In Conversation with a Diamond Diver
For Lino, diamond diving is in his blood. He grew up in the Northern Cape, close to the heart of the industry in Port Nolloth. He started to pursue a career in diamond diving straight out of high school. His first job was in Hondeklip Bay, a coastal village in the Namakwaland district, followed by a short stint as a diamond diver in the Chikapa River in Angola. After this, he settled into his ocean diving career working on the South African coastline from Port Nolloth up to the Namibian border. Now retired from the industry, Lino speaks fondly of the freedom and the job satisfaction, describing it as some of the best times of his life. Here he speaks to Ocean Diamonds about his experiences of being a diamond diver.
How would you describe ‘a day in the life’ of a diamond diver?
A typical day will start with the boat owner picking up divers and crew from about 3 o’clock in the morning. Every one will go to the harbour where you bring your vessel alongside the jetty to load your food and spares. After this, you leave the harbour and sail off to your work site. It can take up to 5 hours depending on where you work. When you get to the site and the vessel is anchored, one diver will start prospecting (searching for gravel in catchment areas). If he finds a good place, we will deploy more anchors to secure the vessel using a smaller tender boat that we tow behind us for this purpose. Once the vessel is secure we will ride our hoses in with our tender boat and sink them on our marked location. Two divers will enter the water, prime the pump & begin; this will carry on for the whole day.
How long would you typically stay in the water?
The length of a divers shift underwater is determined by the water depth. It can be anything from 30 minutes to 4 hours if it is really shallow. We would work until the vessel has enough gravel or the weather deteriorates.
What kind of challenges might you face on the job?
The immediate environmental challenges on site would be rough seas, bad visibility, too much sand and heavy boulders to move before you get to good material.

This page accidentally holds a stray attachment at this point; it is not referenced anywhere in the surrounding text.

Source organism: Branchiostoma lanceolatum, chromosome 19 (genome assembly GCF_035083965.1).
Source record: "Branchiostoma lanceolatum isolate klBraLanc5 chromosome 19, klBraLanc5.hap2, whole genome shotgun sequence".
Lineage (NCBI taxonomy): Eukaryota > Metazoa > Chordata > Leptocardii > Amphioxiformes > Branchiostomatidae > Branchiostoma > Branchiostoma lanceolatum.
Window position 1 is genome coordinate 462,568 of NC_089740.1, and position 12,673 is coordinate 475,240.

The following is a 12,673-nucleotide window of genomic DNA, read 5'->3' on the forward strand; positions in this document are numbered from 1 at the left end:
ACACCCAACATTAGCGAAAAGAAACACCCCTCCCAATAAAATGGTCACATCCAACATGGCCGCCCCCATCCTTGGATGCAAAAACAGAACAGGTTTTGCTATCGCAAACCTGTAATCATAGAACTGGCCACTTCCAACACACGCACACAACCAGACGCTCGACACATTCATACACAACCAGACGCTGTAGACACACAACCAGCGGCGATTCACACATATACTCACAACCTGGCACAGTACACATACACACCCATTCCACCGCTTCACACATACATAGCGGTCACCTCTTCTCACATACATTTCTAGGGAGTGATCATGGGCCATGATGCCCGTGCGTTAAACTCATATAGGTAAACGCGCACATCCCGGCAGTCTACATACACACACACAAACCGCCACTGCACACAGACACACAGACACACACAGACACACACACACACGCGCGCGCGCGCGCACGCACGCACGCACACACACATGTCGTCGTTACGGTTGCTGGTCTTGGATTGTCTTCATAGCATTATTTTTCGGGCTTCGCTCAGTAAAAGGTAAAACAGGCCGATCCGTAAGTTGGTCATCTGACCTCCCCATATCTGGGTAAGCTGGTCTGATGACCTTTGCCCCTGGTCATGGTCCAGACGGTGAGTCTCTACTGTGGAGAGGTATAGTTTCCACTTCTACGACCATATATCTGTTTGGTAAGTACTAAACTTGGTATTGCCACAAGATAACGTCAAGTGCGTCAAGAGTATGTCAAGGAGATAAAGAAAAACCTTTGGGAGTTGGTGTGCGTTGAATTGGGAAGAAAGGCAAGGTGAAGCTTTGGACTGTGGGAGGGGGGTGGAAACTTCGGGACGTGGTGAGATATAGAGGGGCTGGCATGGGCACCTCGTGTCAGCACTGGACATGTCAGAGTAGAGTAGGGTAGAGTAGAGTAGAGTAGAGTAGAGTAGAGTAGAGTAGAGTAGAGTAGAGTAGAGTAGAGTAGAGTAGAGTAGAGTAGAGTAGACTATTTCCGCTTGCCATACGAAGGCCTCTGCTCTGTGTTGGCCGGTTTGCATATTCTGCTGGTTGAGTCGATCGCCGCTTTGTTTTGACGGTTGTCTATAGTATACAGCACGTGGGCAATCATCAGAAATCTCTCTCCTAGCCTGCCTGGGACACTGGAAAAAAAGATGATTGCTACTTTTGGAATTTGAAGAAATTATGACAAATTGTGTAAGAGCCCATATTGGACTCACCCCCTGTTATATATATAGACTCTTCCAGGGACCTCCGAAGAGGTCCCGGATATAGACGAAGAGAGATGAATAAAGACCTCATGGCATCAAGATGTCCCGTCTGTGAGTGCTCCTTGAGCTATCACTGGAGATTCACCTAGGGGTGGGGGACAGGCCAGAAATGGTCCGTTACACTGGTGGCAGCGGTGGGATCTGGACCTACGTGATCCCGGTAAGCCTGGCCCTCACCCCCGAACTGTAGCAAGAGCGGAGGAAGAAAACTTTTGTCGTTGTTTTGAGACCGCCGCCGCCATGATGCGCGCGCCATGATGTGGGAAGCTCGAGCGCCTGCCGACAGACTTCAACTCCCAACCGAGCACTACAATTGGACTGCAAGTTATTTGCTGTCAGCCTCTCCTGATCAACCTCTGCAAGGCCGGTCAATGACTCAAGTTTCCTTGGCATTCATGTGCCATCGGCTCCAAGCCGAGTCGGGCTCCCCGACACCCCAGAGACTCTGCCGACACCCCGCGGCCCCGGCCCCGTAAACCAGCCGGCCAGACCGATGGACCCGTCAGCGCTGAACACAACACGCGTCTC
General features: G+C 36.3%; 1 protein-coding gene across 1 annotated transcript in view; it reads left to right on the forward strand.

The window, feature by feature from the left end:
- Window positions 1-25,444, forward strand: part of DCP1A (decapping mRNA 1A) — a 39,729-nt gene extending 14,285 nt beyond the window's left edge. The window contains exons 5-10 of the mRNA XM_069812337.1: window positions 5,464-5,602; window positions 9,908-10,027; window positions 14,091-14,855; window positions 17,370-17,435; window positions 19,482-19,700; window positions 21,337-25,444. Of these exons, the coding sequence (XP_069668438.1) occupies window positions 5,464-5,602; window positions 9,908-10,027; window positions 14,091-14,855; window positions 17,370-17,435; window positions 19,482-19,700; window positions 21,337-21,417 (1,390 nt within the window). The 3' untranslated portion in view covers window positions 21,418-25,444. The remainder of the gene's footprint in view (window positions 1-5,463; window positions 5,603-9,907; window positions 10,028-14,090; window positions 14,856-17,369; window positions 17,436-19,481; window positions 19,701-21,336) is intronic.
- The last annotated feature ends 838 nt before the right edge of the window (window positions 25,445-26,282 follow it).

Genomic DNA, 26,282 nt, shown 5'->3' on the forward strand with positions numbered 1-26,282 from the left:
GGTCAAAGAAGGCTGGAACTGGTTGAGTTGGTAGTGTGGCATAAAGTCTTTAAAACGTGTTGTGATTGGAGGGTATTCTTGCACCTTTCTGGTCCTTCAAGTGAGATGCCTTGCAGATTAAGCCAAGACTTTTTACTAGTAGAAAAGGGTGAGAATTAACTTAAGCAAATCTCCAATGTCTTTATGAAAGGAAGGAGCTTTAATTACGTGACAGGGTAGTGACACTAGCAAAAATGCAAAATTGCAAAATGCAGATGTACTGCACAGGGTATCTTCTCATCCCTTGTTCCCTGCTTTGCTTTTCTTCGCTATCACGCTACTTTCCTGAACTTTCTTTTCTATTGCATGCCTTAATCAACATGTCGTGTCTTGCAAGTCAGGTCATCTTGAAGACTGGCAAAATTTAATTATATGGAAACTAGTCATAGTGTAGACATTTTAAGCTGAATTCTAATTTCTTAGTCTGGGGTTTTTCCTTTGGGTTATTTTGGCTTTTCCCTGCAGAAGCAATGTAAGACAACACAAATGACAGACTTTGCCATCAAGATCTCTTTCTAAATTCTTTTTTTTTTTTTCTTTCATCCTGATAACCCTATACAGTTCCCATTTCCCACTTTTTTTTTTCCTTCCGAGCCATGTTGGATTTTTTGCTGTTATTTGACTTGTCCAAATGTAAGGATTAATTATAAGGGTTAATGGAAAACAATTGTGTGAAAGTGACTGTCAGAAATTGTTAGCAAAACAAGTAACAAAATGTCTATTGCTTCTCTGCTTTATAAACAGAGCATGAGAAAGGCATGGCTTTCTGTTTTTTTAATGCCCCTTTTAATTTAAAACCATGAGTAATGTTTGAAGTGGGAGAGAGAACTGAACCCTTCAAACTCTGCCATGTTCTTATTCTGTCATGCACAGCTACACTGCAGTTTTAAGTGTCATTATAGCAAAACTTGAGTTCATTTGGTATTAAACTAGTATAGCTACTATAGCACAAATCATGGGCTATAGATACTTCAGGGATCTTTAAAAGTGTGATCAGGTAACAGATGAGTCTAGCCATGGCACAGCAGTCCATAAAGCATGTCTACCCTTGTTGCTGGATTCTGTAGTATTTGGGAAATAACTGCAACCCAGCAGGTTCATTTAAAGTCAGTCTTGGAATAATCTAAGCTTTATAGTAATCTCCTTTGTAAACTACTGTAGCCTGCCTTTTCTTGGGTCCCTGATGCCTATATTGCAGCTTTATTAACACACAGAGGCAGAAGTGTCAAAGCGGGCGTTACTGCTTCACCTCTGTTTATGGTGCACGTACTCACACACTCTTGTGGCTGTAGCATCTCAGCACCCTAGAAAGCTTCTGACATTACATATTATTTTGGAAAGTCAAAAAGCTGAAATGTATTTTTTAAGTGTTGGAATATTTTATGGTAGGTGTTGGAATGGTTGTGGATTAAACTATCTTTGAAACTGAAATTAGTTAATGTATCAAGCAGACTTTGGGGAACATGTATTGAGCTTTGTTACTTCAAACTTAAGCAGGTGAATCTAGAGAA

Can you describe a memorable moment at sea?
I had so many memorable days diving but the days when we knew we had found good diamonds and also the prospect of a good few sea days in a row do stand out.
What do you find inspiring about diamond diving?
The whole diamond diving process for me personally was special. The idea that the diver is the first person to come into contact with the diamonds in millions of years is amazing! That and being surrounded by raw nature are the things that make it very special for me.
Can you tell us more about what it is like on a diving boat?
These vessels are purpose built and physically there is simply no room for luxury so it is a harsh environment in the way of comfort. Despite the limited space, on all the boats I have ever worked on, the social environment was always a very happy place. This is because it’s always a very small operation with no more than 4 or 5 divers per vessel so everyone gets to know each other personally and become good friends as well as colleagues.
And what about the community off the boat, can you tell us what it is like living on land together?
We lived in very small communities made up of people from all walks of life trying to make a living in the industry. Everyone knew each other. When we weren’t working, we would fish, surf and camp. Or just have some drinks together and blow off some steam!
Any final thoughts?
The things I have learnt and the people I have met in the industry are priceless. It changed my life and I am part of it.
The idea that the diver is the first person to come into contact with the diamonds in millions of years is amazing!